JESUS WANTS ME FOR A SUNBEAM
JESUS WANTS ME FOR A SUNBEAM, Belvoir and National Theatre of Parramatta at Upstairs Belvoir, 6 February-8 March 2020. Photography by Brett Boardman: above - l-r Matthew Whittet, Liam Nunan, Valerie Bader, Emma Jackson, Mark Lee, Grace Truman; below: Whittet and Jackson; below again: Truman and Nunan
Peter Goldsworthy's 1993 novella Jesus Wants Me For a Sunbeam was adapted for the stage by Steve Rodgers (commissioned by director Darren Yap) and produced at Riverside in 2018. It’s a tough and tender piece of writing. Rodgers has achieved a remarkably focused portrait of a very specific family dealing with the non-specific universals of loss and grief. And it’s brought to life at Belvoir by a fine cast.
Between them, under Yap’s sensitive direction, the company makes something natural and believable out of a premise that has, at its heart, a flaw which is the idea of two people meeting up in Heaven after one has committed suicide. You don’t have to be a theologian to know that ain’t gonna happen. Maybe – let’s go with this – God might forgive the mortal sin if it was committed to comfort a beloved child. It’s a tricky hypothesis and in itself, hard to swallow. Nevertheless…
Once upon a time, young and hopeful Linda (Emma Jackson) and Rick (Matthew Whittet) fell in love. And then they fell in love with their love and the life and family they created. Radiating smug happiness and faith in the Lord, their son and, two years later, a daughter are born. The babes are christened by kindly priest (Mark Lee) whose chalice runneth over at these additions to his flock.
Bringing a welcome splash of vinegar to this cake stall of nuclear family bliss is Grandma (Valerie Bader) who is as down to earth and unpretentious as her daughter and son-in-law are Good Ship Lollypop. Her hubby, Grandpa, is a two-pack a day bumbler (also Mark Lee) and won’t frighten the horses – or choir boys. And all this is revealed retrospectively as now-adult son Ben (Liam Nunan) struggles with the events of his understandably traumatic childhood.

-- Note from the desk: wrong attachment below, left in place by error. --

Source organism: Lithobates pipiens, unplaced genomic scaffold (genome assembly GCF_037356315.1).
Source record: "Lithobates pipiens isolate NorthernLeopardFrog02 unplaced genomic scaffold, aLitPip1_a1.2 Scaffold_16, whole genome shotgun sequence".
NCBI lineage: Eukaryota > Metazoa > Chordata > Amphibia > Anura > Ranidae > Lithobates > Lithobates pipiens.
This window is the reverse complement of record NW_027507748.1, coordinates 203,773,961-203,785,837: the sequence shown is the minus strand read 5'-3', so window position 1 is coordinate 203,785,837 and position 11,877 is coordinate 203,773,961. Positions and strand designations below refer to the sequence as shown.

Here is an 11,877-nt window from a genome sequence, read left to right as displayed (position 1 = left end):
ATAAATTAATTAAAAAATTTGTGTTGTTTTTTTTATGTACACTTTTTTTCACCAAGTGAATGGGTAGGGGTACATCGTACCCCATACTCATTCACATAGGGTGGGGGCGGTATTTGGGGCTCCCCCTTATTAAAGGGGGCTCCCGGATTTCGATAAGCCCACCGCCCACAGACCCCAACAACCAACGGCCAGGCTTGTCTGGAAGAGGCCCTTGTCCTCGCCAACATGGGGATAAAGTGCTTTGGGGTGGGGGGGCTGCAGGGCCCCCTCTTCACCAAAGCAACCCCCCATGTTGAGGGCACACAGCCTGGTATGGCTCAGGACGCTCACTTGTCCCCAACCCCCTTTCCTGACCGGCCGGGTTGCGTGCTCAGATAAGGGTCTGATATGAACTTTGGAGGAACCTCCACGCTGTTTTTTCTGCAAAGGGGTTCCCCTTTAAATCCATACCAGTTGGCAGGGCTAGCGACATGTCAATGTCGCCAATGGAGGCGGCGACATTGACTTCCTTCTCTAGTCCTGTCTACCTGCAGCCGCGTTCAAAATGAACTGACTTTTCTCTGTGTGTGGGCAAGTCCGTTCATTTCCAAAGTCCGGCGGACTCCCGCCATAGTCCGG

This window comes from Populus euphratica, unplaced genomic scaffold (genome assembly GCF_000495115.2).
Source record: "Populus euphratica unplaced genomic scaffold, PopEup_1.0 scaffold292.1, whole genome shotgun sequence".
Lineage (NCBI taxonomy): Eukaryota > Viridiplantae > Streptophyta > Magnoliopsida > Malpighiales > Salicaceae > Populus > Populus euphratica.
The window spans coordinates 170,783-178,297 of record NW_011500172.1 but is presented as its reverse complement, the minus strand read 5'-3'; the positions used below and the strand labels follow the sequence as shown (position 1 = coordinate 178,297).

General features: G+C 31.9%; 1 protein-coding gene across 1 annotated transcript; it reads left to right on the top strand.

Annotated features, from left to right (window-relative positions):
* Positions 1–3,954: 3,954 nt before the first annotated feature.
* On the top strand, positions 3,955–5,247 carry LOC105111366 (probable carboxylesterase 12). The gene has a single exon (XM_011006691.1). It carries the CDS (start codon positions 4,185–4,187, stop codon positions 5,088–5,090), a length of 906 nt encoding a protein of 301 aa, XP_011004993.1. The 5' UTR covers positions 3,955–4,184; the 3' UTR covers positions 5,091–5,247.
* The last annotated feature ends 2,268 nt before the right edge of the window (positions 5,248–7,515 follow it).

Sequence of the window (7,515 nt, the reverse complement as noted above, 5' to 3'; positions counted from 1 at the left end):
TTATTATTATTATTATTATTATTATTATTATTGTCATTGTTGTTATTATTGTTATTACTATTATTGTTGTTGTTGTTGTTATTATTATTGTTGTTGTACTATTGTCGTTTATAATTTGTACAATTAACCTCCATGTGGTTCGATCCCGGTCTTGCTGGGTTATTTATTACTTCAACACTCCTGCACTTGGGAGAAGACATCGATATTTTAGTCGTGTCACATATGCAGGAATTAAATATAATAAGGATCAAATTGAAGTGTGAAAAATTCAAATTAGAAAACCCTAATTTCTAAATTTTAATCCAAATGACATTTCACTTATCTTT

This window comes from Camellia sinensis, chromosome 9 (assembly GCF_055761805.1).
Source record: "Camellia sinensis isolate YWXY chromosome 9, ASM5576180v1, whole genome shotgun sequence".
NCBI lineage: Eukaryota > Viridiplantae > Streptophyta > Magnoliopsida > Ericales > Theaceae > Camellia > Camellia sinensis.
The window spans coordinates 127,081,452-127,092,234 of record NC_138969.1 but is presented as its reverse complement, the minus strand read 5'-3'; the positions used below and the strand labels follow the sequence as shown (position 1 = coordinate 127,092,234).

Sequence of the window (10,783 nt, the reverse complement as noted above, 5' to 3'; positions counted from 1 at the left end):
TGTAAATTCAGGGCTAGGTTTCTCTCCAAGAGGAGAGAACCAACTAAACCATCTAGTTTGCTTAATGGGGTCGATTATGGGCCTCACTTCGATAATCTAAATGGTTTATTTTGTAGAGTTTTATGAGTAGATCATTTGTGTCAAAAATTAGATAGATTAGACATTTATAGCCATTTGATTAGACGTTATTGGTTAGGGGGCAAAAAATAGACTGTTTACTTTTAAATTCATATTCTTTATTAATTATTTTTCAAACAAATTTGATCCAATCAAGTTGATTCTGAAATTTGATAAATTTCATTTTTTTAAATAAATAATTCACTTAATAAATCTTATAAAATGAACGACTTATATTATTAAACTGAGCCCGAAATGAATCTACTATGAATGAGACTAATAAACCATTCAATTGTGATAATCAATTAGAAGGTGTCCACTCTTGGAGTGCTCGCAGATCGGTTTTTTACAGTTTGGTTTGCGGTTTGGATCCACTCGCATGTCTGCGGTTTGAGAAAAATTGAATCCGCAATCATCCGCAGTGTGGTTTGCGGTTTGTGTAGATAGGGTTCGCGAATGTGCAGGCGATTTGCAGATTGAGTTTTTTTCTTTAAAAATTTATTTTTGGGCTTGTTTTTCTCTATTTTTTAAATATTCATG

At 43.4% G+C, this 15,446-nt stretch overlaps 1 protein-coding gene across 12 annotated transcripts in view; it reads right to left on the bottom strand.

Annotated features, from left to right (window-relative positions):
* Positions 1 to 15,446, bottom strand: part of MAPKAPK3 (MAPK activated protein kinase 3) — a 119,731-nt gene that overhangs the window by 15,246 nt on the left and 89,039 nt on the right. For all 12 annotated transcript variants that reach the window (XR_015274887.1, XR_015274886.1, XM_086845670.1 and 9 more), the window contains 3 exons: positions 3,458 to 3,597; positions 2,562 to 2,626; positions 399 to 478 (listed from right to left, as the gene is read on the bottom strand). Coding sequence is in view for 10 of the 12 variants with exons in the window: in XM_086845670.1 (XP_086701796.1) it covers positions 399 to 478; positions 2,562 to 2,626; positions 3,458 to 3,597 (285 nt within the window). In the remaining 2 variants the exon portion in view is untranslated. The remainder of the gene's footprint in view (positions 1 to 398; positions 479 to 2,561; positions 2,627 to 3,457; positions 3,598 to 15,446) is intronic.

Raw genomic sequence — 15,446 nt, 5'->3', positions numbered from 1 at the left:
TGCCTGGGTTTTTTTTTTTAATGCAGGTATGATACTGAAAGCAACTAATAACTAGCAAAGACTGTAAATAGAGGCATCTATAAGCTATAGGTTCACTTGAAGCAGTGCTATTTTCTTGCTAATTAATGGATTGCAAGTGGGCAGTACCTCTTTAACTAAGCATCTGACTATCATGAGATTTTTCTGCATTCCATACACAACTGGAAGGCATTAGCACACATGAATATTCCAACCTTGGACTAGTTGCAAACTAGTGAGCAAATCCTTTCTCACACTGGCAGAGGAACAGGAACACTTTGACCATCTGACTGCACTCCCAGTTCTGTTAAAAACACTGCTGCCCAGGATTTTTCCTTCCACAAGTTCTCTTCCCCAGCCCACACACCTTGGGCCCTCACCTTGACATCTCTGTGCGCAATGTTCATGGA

The action is played out on a set (design: Emma Vine, lighting: Verity Hampson) whose central feature is a soaring, contemporary church-like altar which promotes the worship of books rather than God. They get rid of the TV and Rick plays his guitar and sings, stopping just short of Kumbaya. The little family gathers in photogenic groupings to read stories – the Russians, bedtime, Dickens, AA Milne – even their little girl Emma (Grace Truman) is permanently nicknamed Wol, after the feathered sage of Winnie the Pooh.
Goldsworthy and Rodgers seem to be asking – exploring – the questions of what a parent will do for a child, how far will a parent go? When is God not enough? When does a priest’s faith reveal itself as a manipulative crock? As it is, the central premise of the story is a gaping hole that no Christian could get past, nor any secularly-interested bystander either.
In 2015 Ricky Gervais tweeted to the outraged British faithful: “There have been nearly 3000 Gods so far but only yours actually exists. The others are silly made-up nonsense. But not yours. Yours is real.”
If that shocks you as much as it did such responders as @FuriousAnne of Chelmsford, then this is the story for you. Much-needed grounding is provided late on in the 80 minutes by Valerie Bader as Wol’s oncologist, but it’s a hard row to hoe and highlights something Rodgers said of Goldsworthy in an interview with Elissa Blake/Audrey Journal: “He is looking at the interplay between the rational world and an irrational love.”
Also, an irrational central premise, past which I cannot get. It’s not helped by the set – originally designed for Riverside – being unmoored in the Belvoir space. It distances the audience from the actors and dilutes what could otherwise be a more intense emotional experience.
It’s a pity that when writing to the Ephesians, St Paul didn’t add a PS: “Be careful what you wish for, you may just get it.” It would have done Rick and Linda the world of good to have read that. Meanwhile, Steve Rodgers has written fine plays of his own devising and I look forward to the next one.